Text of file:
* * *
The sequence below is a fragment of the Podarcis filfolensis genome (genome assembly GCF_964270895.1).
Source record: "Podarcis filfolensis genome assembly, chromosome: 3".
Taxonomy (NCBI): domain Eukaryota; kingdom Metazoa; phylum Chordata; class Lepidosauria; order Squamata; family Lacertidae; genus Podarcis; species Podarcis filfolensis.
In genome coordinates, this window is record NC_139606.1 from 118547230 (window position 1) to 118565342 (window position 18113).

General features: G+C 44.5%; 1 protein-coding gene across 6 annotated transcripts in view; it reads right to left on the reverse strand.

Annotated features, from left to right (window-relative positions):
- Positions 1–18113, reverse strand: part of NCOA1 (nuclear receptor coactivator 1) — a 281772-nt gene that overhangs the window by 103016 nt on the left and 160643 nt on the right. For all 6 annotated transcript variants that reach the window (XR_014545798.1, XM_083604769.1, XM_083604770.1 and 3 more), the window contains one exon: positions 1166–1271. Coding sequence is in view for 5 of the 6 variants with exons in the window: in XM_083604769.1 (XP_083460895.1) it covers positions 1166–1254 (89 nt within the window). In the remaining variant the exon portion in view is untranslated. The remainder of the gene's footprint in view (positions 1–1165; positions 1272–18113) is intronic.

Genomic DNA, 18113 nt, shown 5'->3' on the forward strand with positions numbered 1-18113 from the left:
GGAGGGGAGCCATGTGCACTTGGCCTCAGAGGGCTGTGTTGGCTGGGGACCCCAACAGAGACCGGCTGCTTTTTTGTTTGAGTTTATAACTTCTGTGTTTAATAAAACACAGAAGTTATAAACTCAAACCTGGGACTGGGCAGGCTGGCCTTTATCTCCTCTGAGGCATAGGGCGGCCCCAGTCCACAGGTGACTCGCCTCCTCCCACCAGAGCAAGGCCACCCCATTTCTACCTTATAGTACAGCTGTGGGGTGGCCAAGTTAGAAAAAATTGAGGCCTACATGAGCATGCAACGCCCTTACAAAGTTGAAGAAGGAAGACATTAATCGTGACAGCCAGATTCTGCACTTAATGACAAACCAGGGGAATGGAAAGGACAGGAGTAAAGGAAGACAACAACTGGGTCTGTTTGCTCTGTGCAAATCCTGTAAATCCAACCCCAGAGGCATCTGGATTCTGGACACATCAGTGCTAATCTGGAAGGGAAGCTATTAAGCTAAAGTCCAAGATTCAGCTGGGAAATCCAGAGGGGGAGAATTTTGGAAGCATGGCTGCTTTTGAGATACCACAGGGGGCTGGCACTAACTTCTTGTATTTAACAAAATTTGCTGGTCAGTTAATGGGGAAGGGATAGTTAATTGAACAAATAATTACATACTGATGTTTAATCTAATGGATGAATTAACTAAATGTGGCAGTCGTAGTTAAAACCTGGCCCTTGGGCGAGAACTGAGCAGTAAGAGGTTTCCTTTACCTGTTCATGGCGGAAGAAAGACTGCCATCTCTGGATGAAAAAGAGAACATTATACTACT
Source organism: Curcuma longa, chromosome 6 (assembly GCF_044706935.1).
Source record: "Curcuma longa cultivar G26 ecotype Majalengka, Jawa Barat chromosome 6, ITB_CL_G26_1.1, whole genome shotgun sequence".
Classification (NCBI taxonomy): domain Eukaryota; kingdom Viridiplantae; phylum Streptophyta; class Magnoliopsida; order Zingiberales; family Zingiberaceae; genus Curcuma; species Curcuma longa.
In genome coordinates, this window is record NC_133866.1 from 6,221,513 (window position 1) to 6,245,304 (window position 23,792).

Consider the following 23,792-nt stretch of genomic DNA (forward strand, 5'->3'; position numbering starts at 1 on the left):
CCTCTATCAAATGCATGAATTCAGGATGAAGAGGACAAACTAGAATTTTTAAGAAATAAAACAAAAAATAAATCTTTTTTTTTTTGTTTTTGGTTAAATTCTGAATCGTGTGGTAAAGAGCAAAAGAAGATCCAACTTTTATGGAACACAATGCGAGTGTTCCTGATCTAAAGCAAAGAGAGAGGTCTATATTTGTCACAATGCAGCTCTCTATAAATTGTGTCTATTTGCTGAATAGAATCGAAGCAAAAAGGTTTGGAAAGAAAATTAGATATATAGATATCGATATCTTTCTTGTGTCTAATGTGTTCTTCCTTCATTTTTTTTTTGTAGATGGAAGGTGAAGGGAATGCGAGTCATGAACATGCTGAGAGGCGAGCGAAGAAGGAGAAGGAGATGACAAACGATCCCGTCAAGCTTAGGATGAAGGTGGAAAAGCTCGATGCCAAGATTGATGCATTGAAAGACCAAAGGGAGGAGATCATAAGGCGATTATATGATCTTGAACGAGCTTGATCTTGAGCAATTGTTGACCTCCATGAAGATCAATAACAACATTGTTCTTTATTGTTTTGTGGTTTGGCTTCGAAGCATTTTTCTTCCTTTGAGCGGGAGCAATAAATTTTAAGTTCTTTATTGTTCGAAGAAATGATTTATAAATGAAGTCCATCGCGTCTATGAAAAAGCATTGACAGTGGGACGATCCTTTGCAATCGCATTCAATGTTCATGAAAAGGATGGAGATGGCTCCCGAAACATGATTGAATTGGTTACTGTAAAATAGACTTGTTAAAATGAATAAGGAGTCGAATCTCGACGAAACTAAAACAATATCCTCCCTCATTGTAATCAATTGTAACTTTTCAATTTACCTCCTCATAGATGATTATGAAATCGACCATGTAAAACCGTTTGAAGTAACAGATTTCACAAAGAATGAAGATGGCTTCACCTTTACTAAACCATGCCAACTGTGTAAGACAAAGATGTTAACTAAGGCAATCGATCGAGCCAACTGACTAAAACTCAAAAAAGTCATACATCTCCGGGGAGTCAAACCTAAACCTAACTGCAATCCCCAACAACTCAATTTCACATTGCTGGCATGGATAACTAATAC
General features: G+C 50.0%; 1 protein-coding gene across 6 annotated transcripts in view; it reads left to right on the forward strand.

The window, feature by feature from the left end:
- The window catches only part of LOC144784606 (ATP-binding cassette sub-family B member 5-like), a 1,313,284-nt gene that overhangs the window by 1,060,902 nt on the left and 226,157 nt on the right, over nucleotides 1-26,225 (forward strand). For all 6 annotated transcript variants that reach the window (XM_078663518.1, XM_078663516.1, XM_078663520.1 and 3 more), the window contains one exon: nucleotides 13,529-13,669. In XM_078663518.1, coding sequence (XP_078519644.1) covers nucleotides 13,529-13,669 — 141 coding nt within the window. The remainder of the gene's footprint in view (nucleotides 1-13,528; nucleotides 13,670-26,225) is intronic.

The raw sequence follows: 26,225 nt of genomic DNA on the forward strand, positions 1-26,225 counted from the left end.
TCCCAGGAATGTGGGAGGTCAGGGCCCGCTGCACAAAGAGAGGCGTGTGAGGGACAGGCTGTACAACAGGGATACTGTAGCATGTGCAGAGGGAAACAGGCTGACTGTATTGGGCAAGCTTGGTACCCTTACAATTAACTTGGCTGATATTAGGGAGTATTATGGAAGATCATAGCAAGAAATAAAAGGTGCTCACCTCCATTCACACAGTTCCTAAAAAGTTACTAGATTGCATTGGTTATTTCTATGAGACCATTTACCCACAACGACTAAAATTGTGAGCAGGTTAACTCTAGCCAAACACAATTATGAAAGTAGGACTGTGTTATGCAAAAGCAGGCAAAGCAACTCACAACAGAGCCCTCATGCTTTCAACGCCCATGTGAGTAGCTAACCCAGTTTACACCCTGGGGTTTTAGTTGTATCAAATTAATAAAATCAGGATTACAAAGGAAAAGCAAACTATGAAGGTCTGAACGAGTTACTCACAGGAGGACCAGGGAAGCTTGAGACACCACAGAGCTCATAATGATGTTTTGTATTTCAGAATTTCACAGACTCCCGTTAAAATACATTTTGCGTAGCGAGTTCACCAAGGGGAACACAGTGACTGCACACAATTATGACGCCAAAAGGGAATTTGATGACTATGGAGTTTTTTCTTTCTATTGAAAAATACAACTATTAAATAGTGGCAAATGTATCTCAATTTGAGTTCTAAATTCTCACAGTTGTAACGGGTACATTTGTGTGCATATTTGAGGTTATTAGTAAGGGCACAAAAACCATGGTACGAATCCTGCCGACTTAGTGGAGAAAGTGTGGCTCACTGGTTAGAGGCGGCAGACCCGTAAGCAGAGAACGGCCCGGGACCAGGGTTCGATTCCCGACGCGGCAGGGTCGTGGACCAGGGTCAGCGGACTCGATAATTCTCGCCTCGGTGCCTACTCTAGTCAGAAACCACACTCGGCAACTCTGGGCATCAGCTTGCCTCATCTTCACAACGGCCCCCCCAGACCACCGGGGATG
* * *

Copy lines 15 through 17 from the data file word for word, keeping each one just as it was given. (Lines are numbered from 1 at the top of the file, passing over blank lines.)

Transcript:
CCTCTATCAAATGCATGAATTCAGGATGAAGAGGACAAACTAGAATTTTTAAGAAATAAAACAAAAAATAAATCTTTTTTTTTTTGTTTTTGGTTAAATTCTGAATCGTGTGGTAAAGAGCAAAAGAAGATCCAACTTTTATGGAACACAATGCGAGTGTTCCTGATCTAAAGCAAAGAGAGAGGTCTATATTTGTCACAATGCAGCTCTCTATAAATTGTGTCTATTTGCTGAATAGAATCGAAGCAAAAAGGTTTGGAAAGAAAATTAGATATATAGATATCGATATCTTTCTTGTGTCTAATGTGTTCTTCCTTCATTTTTTTTTTGTAGATGGAAGGTGAAGGGAATGCGAGTCATGAACATGCTGAGAGGCGAGCGAAGAAGGAGAAGGAGATGACAAACGATCCCGTCAAGCTTAGGATGAAGGTGGAAAAGCTCGATGCCAAGATTGATGCATTGAAAGACCAAAGGGAGGAGATCATAAGGCGATTATATGATCTTGAACGAGCTTGATCTTGAGCAATTGTTGACCTCCATGAAGATCAATAACAACATTGTTCTTTATTGTTTTGTGGTTTGGCTTCGAAGCATTTTTCTTCCTTTGAGCGGGAGCAATAAATTTTAAGTTCTTTATTGTTCGAAGAAATGATTTATAAATGAAGTCCATCGCGTCTATGAAAAAGCATTGACAGTGGGACGATCCTTTGCAATCGCATTCAATGTTCATGAAAAGGATGGAGATGGCTCCCGAAACATGATTGAATTGGTTACTGTAAAATAGACTTGTTAAAATGAATAAGGAGTCGAATCTCGACGAAACTAAAACAATATCCTCCCTCATTGTAATCAATTGTAACTTTTCAATTTACCTCCTCATAGATGATTATGAAATCGACCATGTAAAACCGTTTGAAGTAACAGATTTCACAAAGAATGAAGATGGCTTCACCTTTACTAAACCATGCCAACTGTGTAAGACAAAGATGTTAACTAAGGCAATCGATCGAGCCAACTGACTAAAACTCAAAAAAGTCATACATCTCCGGGGAGTCAAACCTAAACCTAACTGCAATCCCCAACAACTCAATTTCACATTGCTGGCATGGATAACTAATAC
General features: G+C 50.0%; 1 protein-coding gene across 6 annotated transcripts in view; it reads left to right on the forward strand.

The window, feature by feature from the left end: